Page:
We compared our results with those of two other randomized controlled trials [6, 8] (Table 2). The improvements in the 10 mWT observed in this study were comparable to those reported previously (19.0 ± 2.8% and 19.6 ± 4.1%, respectively) for a multidisciplinary, intensive, inpatient rehabilitation program of 28 days for Japanese people with cerebellar ataxia . The SARA score did not change after the intervention in this study, while Miyai et al. reported a significant improvement in the total SARA score and truncal ataxia subscore after 4 weeks (i.e., at the end of the immediate intervention) . There are several possible reasons for the discrepancy between gait parameters and SARA score in our study, as well as for the differences between the results of our study and those of Miyai et al. The rehabilitation program in our study exclusively focused on gait training, while that in Miyai et al. aimed to improve not only the ataxic gait, but also other ataxic symptoms, including speech disturbance and limb ataxia. However, we believe that the daily gait training in our study was more intensive compared to that in Miyai et al.
The main outcome measures in this study were the improvement rates for the 10 mWT and 6 mWD; however, these parameters did not correlate with each other. The improvement rate for the 6 mWD, but not for the 10 mWT, correlated well with the SARA and BBS scores at baseline. Therefore, more severe cerebellar ataxia at baseline may predict a better outcome for the 6 mWD by RAGT with curara®. In other words, this may indicate a ceiling effect for the improvement in the 6 mWD, which may be because we evaluated the rate to determine efficacy, instead of the actual measurement value. Conversely, people with severe cerebellar ataxia cannot tolerate RAGT with curara®. Based on our preliminary screening results, we used a cut-off BBS score of 20 or greater as the inclusion criteria. However, further studies are required to determine the severity of ataxia that would benefit from RAGT with curara®.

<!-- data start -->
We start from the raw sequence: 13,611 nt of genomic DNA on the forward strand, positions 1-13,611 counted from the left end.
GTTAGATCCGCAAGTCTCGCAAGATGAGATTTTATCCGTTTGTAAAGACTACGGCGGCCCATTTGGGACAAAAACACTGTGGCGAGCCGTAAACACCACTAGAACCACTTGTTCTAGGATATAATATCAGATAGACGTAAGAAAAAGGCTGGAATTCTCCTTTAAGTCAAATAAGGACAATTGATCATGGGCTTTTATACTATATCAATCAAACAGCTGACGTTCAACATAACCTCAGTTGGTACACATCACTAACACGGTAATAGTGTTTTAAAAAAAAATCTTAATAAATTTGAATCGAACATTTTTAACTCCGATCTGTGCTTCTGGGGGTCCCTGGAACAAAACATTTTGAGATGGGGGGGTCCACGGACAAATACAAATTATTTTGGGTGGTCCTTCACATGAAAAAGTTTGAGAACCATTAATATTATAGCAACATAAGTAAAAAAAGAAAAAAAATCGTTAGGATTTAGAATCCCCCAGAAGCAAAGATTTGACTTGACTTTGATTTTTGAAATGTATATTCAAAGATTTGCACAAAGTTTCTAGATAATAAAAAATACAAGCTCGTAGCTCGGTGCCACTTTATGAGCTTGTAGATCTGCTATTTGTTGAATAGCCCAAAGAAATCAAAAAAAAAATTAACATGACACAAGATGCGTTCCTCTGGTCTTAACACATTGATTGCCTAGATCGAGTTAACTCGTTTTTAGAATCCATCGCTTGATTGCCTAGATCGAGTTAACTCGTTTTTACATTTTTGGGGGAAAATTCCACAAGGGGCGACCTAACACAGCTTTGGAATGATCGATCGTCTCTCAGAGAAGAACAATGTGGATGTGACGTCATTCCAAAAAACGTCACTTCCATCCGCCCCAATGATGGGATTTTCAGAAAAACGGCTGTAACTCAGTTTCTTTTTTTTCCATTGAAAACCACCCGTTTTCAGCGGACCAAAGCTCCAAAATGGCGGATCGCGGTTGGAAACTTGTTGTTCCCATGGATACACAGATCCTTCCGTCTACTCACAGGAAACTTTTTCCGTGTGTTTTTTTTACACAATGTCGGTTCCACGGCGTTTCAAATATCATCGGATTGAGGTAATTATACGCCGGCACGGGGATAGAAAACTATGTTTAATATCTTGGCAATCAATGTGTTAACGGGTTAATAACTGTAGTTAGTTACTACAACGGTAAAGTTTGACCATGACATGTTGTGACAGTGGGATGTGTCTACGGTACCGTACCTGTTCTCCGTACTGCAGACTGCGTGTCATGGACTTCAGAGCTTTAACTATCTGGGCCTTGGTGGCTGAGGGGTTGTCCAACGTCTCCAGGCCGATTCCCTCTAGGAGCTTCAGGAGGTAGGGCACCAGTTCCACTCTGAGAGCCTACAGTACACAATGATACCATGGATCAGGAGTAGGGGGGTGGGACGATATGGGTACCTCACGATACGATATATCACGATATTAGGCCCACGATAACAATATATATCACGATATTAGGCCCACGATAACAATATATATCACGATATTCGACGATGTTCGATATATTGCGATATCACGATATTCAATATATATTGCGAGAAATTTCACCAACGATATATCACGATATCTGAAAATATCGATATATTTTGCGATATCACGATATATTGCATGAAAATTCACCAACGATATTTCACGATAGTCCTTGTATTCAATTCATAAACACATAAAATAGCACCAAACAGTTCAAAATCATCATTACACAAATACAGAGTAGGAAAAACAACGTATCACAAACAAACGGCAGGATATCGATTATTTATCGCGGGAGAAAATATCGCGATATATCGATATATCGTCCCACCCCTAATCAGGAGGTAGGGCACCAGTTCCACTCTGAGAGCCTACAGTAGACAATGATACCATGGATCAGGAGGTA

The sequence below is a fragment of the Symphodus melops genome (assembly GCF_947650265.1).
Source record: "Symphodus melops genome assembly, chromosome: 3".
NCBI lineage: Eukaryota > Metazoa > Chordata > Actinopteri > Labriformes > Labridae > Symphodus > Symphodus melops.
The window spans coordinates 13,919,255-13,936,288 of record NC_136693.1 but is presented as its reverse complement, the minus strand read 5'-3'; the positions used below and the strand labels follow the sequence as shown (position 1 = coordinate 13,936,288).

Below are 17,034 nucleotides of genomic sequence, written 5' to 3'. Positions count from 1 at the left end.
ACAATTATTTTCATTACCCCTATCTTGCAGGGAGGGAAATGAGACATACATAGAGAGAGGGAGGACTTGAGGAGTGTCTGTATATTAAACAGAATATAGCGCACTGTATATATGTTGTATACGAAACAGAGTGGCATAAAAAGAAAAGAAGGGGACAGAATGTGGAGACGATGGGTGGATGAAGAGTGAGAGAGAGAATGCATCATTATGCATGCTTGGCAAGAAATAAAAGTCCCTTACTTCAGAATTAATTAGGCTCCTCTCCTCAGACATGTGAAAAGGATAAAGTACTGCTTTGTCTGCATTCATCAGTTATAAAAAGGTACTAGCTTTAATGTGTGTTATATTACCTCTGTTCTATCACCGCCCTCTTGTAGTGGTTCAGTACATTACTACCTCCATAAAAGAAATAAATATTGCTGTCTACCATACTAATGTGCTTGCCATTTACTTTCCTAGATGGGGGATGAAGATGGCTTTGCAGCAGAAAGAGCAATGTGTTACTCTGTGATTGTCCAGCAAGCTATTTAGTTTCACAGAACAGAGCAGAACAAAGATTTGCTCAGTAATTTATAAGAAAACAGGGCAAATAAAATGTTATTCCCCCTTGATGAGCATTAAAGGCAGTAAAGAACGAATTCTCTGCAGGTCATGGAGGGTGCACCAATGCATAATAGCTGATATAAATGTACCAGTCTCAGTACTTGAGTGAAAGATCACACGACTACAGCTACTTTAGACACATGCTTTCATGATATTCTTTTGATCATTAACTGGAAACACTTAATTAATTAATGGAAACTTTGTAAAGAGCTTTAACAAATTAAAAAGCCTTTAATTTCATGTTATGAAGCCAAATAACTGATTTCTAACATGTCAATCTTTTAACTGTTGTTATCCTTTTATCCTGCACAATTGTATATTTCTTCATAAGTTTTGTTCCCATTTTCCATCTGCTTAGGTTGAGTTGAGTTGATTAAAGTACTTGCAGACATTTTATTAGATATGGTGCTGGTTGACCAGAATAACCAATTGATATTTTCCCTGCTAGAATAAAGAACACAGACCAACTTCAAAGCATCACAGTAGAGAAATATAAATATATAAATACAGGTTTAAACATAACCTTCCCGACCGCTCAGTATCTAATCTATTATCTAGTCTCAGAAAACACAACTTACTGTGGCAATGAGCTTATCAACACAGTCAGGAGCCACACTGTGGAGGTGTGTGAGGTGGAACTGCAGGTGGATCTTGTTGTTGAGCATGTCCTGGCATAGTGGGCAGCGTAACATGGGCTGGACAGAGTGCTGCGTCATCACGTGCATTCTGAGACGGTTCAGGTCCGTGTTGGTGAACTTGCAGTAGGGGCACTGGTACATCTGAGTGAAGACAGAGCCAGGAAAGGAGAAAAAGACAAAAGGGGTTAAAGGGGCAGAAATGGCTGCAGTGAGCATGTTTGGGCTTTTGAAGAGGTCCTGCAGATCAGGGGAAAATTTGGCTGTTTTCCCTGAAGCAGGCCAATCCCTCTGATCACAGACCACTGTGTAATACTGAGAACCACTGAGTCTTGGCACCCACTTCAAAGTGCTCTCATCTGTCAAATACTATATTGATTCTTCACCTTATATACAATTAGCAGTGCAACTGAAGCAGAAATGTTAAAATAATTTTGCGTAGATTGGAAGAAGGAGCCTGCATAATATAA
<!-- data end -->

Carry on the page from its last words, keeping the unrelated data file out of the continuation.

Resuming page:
The optimal methods and timing of therapist-assisted gait training for degenerative cerebellar ataxia are not standardized. Further, the mechanism underlying the temporary resolution of ataxic symptoms by intensive rehabilitation is not fully understood. One of the advantages of RAGT is that it provides a repetitive training program with certain assist conditions. As mentioned, extending the range of motion at the hip and knee joints and reducing the gait cycle was effective for gait training of people with cerebellar ataxia. Curara® can assist gait training under these conditions to stimulate the return to normal mobility for each person. Curara® currently does not automatically adjust the assist conditions; therefore, doctors or physical therapists are required to adjust the condition based on the gait parameters of the trainee. If techniques are developed for the automated assessment and condition adjustment in the future, curara® would be able to reduce the burden on doctors and therapists.
In this study, we have not assessed the neuromodulative effects of curara®; however, it may enable people with ataxia to perform gait training for a longer period of time by reducing gait-associated burden on the body. Therefore, repetitive, well-programmed RAGT may be a valid option for gait training for people with cerebellar ataxia.
The major limitation of this study was that it was a single-arm study of 20 participants. Therefore, the extent of contribution of curara® to the study results cannot be determined. We did not use a non-weight-bearing device for gait training with curara®, so we exclusively enrolled participants who had the ability to walk for 30 min while wearing curara®. It is reasonable to assume that the ability to walk for 30 min under such a condition may itself be important for the favorable results. Further, we did not examine how long the effect lasts after RAGT with curara®. To address these issues, we plan to perform a randomized case–control study for people with cerebellar ataxia.
Two-week RAGT with curara® and therapist-assisted training have comparable rehabilitative effects on gait function. Although the long-term effects after a month of RAGT with curara® are unclear, curara® is an effective tool for gait training of people with degenerative ataxia. We are enthusiastic to conduct a randomized controlled trial with curara® to verify its efficacy for the treatment of degenerative ataxia.